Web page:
Process vs. results, part 4183 in a continuing series: the myth of the 3-0 double

January 26th, 2007 → 12:03 pm @ // No Comments

Longtime readers will know that Murray ain’t my only obsession; I’ve also been fixated on the notion of process versus results, especially as it relates to baseball (and stock picking). Honestly: who else do you know that could incorporate Robert Rubin’s economic policy and why the Boston media doesn’t write about the positive things happening in Red Sox Nation? (On two seperate occasions, no less?)

There’s a strained way that this relates to Trot Nixon and one of the most discussed at-bats of the 2004 World Series. The scene: Game 4, 3rd inning, bases loaded, 2 out, Sox leading 1-0, Nixon at the plate with a 3-0 count. Jason Marquis serves up a meatball that Trot nails; the ball is mere inches away from being a grand-slam. (The fact that that ball didn’t leave the park speaks to Trot’s diminished power…but I digress.) The Sox were roundly praised for giving Trot the green light on 3-0, especially with Marquis struggling and a walk scoring a run. Except Trot wasn’t given a green light; he simply blew the sign. Taking a pitch was arguably the right move: Marquis was struggling, there was nowhere to put Trot, and Shaggy McShouldaBeenSeriesMVP was on deck. In the end, it didn’t matter, Terry’s a genius, and Trot’s folk-hero status is brought up one more notch. But it’s worth pointing out that the play didn’t go down as planned; it went down despite not being planned…

Post Categories: 2004 Playoffs & Process v. results & Trot Nixon

5 Comments → “Process vs. results, part 4183 in a continuing series: the myth of the 3-0 double”

  1. yerfatma

    17 years ago

    “Ding Honk” is a bit shorter than “Shaggy McShouldaBeenSeriesMVP”.


  2. Gee

    17 years ago

    Triple? Wasn’t it a long double?

    Ooops — indeed it was. It would have been a mean feet to pull off a two-run, bases loaded triple…anyway, fixed.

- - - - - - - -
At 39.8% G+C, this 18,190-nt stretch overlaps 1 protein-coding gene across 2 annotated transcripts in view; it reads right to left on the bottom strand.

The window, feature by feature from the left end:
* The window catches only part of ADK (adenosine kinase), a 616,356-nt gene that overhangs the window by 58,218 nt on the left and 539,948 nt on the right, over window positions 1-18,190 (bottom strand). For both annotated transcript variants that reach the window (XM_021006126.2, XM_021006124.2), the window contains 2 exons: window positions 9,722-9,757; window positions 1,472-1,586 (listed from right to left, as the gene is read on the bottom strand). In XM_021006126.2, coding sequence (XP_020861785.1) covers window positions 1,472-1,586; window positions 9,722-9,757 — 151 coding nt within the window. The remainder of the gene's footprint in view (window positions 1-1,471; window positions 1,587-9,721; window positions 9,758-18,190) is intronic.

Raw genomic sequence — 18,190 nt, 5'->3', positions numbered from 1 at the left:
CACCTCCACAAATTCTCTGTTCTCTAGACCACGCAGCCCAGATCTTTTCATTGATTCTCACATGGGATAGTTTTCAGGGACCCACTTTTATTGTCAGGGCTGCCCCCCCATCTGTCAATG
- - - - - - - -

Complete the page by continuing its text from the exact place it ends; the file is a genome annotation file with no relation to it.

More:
— Seth


  3. ygbluig

    17 years ago

    Shaggy McShouldHaveBeenSeriesMVP is a pretty odd nickname for Keith Foulke, isn’t it?



    17 years ago

    Seth, I just happened to be slogging my way through Johnny Damon’s book (a book that you credit as a reference in FTM). On that double by Trot it says on page 233 ‘He hit it on a 3-0 count. Terry let him hit. Terry has faith in us.’

    Based on the number of factual errors I have found in Damon’s book, though, if he says Terry let Trot hit there it’s probably wrong.

    I am incredulous at the number of mistakes in Damon’s account of the 2004 postseason. Beginning when he describes Bellhorn’s home run in ALCS game 6 going over the fence in right centre field. I thought, wow, that’s weird, everybody saw the replay of that ball going over the left field fence a million times. And that gaffe is just the start. There are some real beauties, culminating in Johnny’s hallucinatory description of the last 3 outs of the World Series:

    ‘Keith got Scott Rolen to hit a long fly ball to right…it didn’t have legs, and Trot caught it. Then for a third time Keith struck out Jim Edmonds looking for out two. Edgar Renteria…hit a slow, easy roller back to the mound. Keith gloved it, and then he started jumping up and down, even though he hadn’t yet thrown the ball to first base.’

    Holy crap, Johnny, that’s amazing-you made 4 mistakes describing 3 outs. It was Kapler that caught Rolen’s fly ball, Edmonds struck out swinging, Renteria hit a sharp one-hopper, and Foulke did no jumping up and down until after he tossed it to first. I heard you guys were having a few nips of Jack Daniels during the games but I never suspected you were dropping acid too.

    Seriously, how could so many obvious, blatant errors get into a book? Even if Damon’s memory was fuzzy, the co-author Golenbock or someone who works at the book company should have fixed it. I would have fixed ‘em all for the price of an autographed ball. Strangely I saw the same kind of thing recently in a book by golfer Johnny Miller, ‘I Call the Shots’. In FTM, on the other hand there was just that one little godson-grandson boo-boo and Seth cleared it up as quickly as possible.

    As for the Series MVP issue, I agree that ‘Shaggy’ was a contender. But I think Foulke should have at least gotten co-MVP.


  5. archie

    17 years ago

    Can’t help not saying this somewhere: But I was 25 feet from Nixon when he broke in on Jeter’s one-out flyball to right in the 8th inning of game 7 of 2003 ALCS. With a 3-run lead and and 5 outs to get, nobody on, I noticed that Nixon was playing curiously shallow to begin with. Why Nixon broke in on the warning track double (the ball didn’t hit the wall on the fly). If this happened to Manny Ramirez in left, he would have been called out as lazy, casual, non-chalant, stupid, et al. But it was the dirt dog, the hustler, Trawt. Nobody ever called him out on it. Routine fly-ball to right misplayed into a double and gave the Yankees life; when it should have been 2 outs, nobody on. I’ll never forgive him for this. It was the dumbest play I’ve ever seen in a clutch situation. Goodbye Trot.


Leave a Reply

%d bloggers like this: